Ferndale Early Childhood Center
Dedicated to joy, laughter, love & happiness of every child
Note from the Director...
It's hard to believe just how quickly this year is going with only a few school days left until break! Even more amazing is the amount of growth that is being seen with each and every child; definitely my favorite part of the job! This newsletter includes a few tips and suggestions to keep stress levels down during the holiday, continue with routine, keep active and the best toys for speech and language development.
Thank you to all that joined us for our Annual Thanksgiving Feast! It was so wonderful to see so much of our school family together to celebrate. And again, at our Polar Express Family Movie Night.
As always, thank you for sharing your child with us and being an appreciated part of our school family!
Wishing you well,
Toys to Encourage Good Speech and Language Skills - Preschooler
1. Kitchen and food toys are great
for vocabulary concepts. Focus on
shapes, sizes and colors. Who
has more/less? Work on asking
questions to request or take
2. Dress up costumes are a great
way to practice taking on different
roles. Take this opportunity to
use different social skills while
playing. What questions/comments
would a pilot make? They would
greet each passenger as they board
the plane. They might ask a person
where they are flying.
3. Dolls are a great way to
encourage speech and language for
both boys and girls. Work on labeling
clothing and body parts. Practice
feelings or emotions when the baby is
4. Blocks promote imaginative
play. Pretend they are food, a train, or
wood for a campfire.
Mrs. Hall's top 7 steps to Prevent Holiday Stress Overload for you and your Child
Children crave consistency, stability and routine. So how do you help them cope through the holidays with all the hustle and bustle? The following tips will help reduce stress for young children, enabling the entire family have a happier holiday season:
- Stay with your routine as much as possible.
- Give warnings of transitions. " You have two more minutes to play with the blocks"
- Spend at least 15 minutes a day of one-on-one focused attention on a child before guiding them into independent play. Sometimes love is spelled t-i-m-e.
- Don't over schedule: Leave time for naps and rest. Be realistic about what your family can do.
- Communicate. Sometimes children feel frustrated but they don't have the words to tell you. Be aware of visual clues and give your child words to use: "I'm tired. I'm hungry. I need to jump." Listen to them and answer their many questions.
- Toys: Take their favorite toys with them through transitions or time away from home
- Bedtime ritual: Share books and cuddle time before they go to sleep. Have your child tell you what they did today. Help them express their "walk through the day" remembering the positive, happy things they did
Keeping Active - Toddlers
Christmas break is coming up and many parents may be wondering what are we going to do to keep the kids busy (and from making me crazy). It is easy to put them in front of a television, computer, or gaming system but there are other activities that will not only keep children busy, but it will keep their brains developing. Physical activity is very important for the health and development of young children and decreases their chance of becoming overweight, obese, or developing other health-related diseases. Other benefits include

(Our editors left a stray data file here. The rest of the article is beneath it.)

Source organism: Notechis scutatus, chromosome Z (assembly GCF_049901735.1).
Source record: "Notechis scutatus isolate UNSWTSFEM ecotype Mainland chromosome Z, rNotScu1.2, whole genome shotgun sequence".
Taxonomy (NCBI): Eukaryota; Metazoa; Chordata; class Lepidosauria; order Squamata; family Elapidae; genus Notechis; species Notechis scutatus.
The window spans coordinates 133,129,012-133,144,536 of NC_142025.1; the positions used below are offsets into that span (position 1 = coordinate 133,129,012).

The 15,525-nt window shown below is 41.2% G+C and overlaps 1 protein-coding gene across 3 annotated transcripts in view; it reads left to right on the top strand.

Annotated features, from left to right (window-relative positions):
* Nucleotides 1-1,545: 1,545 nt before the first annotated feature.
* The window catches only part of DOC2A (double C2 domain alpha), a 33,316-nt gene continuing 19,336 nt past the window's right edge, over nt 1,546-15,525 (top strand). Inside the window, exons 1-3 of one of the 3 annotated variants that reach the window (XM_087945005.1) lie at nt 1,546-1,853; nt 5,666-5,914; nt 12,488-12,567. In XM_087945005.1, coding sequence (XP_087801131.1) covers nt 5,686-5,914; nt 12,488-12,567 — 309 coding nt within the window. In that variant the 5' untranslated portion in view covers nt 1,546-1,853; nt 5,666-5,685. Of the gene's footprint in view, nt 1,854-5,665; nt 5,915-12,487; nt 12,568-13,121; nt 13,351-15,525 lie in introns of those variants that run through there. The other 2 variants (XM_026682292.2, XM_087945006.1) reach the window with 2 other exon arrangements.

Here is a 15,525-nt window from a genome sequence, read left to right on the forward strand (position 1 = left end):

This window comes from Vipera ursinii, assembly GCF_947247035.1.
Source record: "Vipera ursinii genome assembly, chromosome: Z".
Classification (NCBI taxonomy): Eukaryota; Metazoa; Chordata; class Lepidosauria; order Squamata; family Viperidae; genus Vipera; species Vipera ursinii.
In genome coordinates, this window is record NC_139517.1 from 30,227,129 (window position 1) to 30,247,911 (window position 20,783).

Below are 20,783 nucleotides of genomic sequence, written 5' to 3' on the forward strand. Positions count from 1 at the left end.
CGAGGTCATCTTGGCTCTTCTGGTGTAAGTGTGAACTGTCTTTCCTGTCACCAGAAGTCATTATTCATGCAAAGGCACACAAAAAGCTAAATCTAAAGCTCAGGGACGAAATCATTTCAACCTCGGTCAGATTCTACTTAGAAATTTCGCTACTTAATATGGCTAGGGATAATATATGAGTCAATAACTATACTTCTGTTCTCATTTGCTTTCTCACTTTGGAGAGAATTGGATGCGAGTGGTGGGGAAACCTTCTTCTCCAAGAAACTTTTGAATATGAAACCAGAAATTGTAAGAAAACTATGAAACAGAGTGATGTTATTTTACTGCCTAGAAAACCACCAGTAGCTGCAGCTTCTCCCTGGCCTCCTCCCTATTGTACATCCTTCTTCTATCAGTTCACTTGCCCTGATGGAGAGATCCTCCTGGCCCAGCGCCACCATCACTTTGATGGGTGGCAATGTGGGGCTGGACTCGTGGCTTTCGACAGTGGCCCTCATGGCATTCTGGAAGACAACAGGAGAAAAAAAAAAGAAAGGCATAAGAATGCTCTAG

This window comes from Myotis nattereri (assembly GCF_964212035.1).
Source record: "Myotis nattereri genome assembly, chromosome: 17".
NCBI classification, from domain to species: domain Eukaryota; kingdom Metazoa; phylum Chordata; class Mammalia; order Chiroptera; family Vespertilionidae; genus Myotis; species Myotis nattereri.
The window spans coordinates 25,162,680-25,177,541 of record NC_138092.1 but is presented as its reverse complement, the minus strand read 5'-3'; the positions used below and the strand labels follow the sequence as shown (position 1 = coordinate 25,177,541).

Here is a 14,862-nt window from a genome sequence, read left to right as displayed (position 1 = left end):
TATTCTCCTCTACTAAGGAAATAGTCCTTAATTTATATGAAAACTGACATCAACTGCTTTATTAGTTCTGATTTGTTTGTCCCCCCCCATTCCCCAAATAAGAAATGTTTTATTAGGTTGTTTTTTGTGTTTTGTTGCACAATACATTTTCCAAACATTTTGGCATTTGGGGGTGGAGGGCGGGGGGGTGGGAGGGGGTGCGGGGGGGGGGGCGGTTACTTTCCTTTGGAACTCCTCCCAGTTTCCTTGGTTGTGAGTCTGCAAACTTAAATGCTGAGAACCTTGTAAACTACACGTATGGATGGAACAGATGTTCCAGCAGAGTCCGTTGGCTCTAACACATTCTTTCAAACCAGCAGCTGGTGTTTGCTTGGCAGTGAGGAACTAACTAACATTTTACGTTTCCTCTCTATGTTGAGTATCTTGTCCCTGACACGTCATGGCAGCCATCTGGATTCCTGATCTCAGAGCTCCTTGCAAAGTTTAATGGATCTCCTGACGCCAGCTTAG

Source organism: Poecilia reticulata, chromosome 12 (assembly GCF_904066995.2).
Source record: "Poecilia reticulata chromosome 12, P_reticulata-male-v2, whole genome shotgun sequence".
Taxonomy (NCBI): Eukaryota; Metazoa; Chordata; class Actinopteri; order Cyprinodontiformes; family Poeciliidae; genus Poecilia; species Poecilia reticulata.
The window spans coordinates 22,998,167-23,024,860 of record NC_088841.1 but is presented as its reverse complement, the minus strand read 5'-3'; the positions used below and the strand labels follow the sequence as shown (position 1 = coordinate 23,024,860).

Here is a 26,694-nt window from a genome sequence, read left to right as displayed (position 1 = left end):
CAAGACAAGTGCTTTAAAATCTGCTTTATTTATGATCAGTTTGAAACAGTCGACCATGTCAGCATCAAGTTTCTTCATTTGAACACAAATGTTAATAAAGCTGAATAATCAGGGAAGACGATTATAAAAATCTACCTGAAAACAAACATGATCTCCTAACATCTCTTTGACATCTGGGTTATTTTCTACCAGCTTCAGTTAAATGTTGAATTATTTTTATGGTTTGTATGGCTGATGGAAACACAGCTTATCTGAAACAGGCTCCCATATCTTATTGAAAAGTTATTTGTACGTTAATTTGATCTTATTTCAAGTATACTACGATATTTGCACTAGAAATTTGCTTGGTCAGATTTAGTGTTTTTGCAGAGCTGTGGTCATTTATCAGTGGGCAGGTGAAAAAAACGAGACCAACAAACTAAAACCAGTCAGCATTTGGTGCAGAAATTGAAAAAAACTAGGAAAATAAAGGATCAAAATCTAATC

• developing muscular strength and endurance;
• building and encouraging self-esteem;
• increasing stability;
• building strong muscles, heart, and bones;
• developing object control skills;
• developing locomotor skills;
• enhancing thinking skills;
• developing object, color, and shape recognition
• developing cardiovascular endurance.
Activities can range from simple to more challenging and from play to learning. However remember and ensure to keep in mind that all the activities are safe and appropriate for the child’s age.
Some types of activity that many parents enjoy are activities that teach chores and help parents around the house. Toddlers and preschoolers can help put away cans and boxes, wash or dust tables, stack papers, sweep dirt into piles (with a child size broom), make-up their bed (if it has smaller linens), and line up shoes. Games can be developed while doing these activities with a little creativity. Comparing size can be learned by stacking various boxes (i.e. spaghetti, cereal, baking soda). Learning shapes and grouping by similarities can be learned with round cans, square boxes, oval paper towel tubes. Grouping can also be done with colors. Once the groups are put together, practice counting the number of items in the group and have the child write it down. Grouping and counting can also be done with toys and/or candies.
Lastly, there are fun games. However, once again, sometimes a little creativity is needed. Matching card games can be done with picture or number cards. If your child masters just matching, the game can be advanced with speed (if you know the game Speed) or by keeping a group of cards or keeping score (an easy version of Gin Rummy without the face cards). Scavenger hunts can be done by placing certain toys/objects around the house. Just make sure to remember or make a list of all of the items! A hopscotch board can be made by coloring different shapes with different color on 5-10 sheets of paper and making a beanbag with a sock. Children will practice jumping and hopping and balancing.
Developing Motor Skills
Your child's mastery of fine-motor skills will allow him greater independence. Here are some of the skills your youngster will perfect in the preschool years.